The fighting in Gaza is quiet, at least for now, but it has sparked an uproar in Britain, where the BBC and Rupert Murdoch’s Sky News are under fire for refusing to air an emotional charity appeal to help Palestinian victims there.
The conflict pits the BBC and Sky News — which maintain they must protect their journalistic impartiality — against British lawmakers and protesters demanding that the Gaza appeal be shown.
It also offers an insight into the difficulties raised by broadcasting anything to do with the turmoil in the Middle East. The conflict in Gaza has ignited passions throughout Britain, where sympathy for the plight of Palestinian civilians is generally high.
Lawmakers and charities that object to the BBC and Sky News’ decision not to air the appeal say the broadcasters are denying viewers the chance to learn about the horrendous situation civilians face in Gaza so they can, if they wish, make contributions that would help provide badly needed food, water and medicine.
Labour Member of Parliament Jeremy Corbyn said he and many other legislators would demand that the appeal be broadcast when they met yesterday with BBC executives.
“It’s a disgrace,” he said. “They must broadcast as soon as possible. I’m very disappointed in Sky as well. They should remember they have a duty as a public broadcaster.”
He said Sky News, which announced its decision on Monday, and BBC, which acted on Friday, have given in to pressure from the Israeli government.
The BBC has, in the past, broadcast appeals by the Disaster Emergency Committee, a consortium of charities that includes well-known groups such as the Red Cross, Oxfam and Save the Children for help with crises in Darfur, the Democratic Republic of Congo and other trouble spots.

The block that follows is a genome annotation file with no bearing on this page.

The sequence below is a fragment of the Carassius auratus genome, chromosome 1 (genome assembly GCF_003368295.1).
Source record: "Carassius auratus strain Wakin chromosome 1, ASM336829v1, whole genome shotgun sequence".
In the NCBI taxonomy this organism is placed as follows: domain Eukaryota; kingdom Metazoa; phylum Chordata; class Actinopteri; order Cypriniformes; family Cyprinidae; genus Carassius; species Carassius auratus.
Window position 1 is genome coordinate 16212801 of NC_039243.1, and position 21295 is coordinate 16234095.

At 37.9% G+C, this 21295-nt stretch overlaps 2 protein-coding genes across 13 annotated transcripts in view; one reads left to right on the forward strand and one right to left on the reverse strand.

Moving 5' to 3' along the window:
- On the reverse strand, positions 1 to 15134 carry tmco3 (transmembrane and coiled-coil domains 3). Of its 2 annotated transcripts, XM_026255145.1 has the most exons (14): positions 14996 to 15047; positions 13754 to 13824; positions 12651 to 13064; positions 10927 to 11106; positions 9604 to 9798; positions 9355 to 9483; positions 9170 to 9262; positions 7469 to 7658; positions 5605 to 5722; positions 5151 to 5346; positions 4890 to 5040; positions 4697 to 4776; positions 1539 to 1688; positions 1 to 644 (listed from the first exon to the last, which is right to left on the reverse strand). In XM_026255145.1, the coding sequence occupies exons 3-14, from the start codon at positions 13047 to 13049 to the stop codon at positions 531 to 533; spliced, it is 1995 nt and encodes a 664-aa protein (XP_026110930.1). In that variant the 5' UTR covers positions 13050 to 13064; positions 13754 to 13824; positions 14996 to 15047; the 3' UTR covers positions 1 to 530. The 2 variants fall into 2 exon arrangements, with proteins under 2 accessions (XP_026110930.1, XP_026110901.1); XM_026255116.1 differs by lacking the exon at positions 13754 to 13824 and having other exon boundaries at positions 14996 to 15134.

And other British broadcasters, including ITV, Channel 4 and Channel 5, did air the Gaza appeal on Monday evening. It was a two-minute video of wounded civilians and destroyed houses in Gaza with a voiceover that appealed to the general public to donate money for humanitarian work. The video did not blame Israel or any other party for the plight of Gazans.
Disaster Emergency Committee spokesman Ian Bray said actual appeals, which include a telephone number and a Web site viewers can use to make donations, are typically scripted and produced by the broadcasters, not the charities, once they agree to the project.
The heads of both stations remained defiant on Monday in the face of persistent criticism.
BBC director-general Mark Thompson wrote a blog over the weekend on the BBC Web site arguing that in Gaza, “humanitarian issues — the suffering and distress of civilians and combatants on both sides of the conflict, the debate about who is responsible for causing it and what should be done about it — are both at the heart of the story and contentious.”
He said there were concerns about whether the aid raised by the appeal could actually be delivered on the ground.
Sky News director John Ryley also said the conflict in Gaza was “one of the most challenging and contentious stories for any news organization to cover.”
Former US president Jimmy Carter said on Monday that any money raised by the charities for Gaza could reach its proper targets without the aid of Hamas.
“You have to remember that about 70 percent of the total population of Gaza are refugees, and their extreme concerns are administered by the United Nations High Commissioner for Refugees,” he said. “So the funds could be channeled through United Nations agencies, or through some other objective agencies, not through Hamas political leaders.”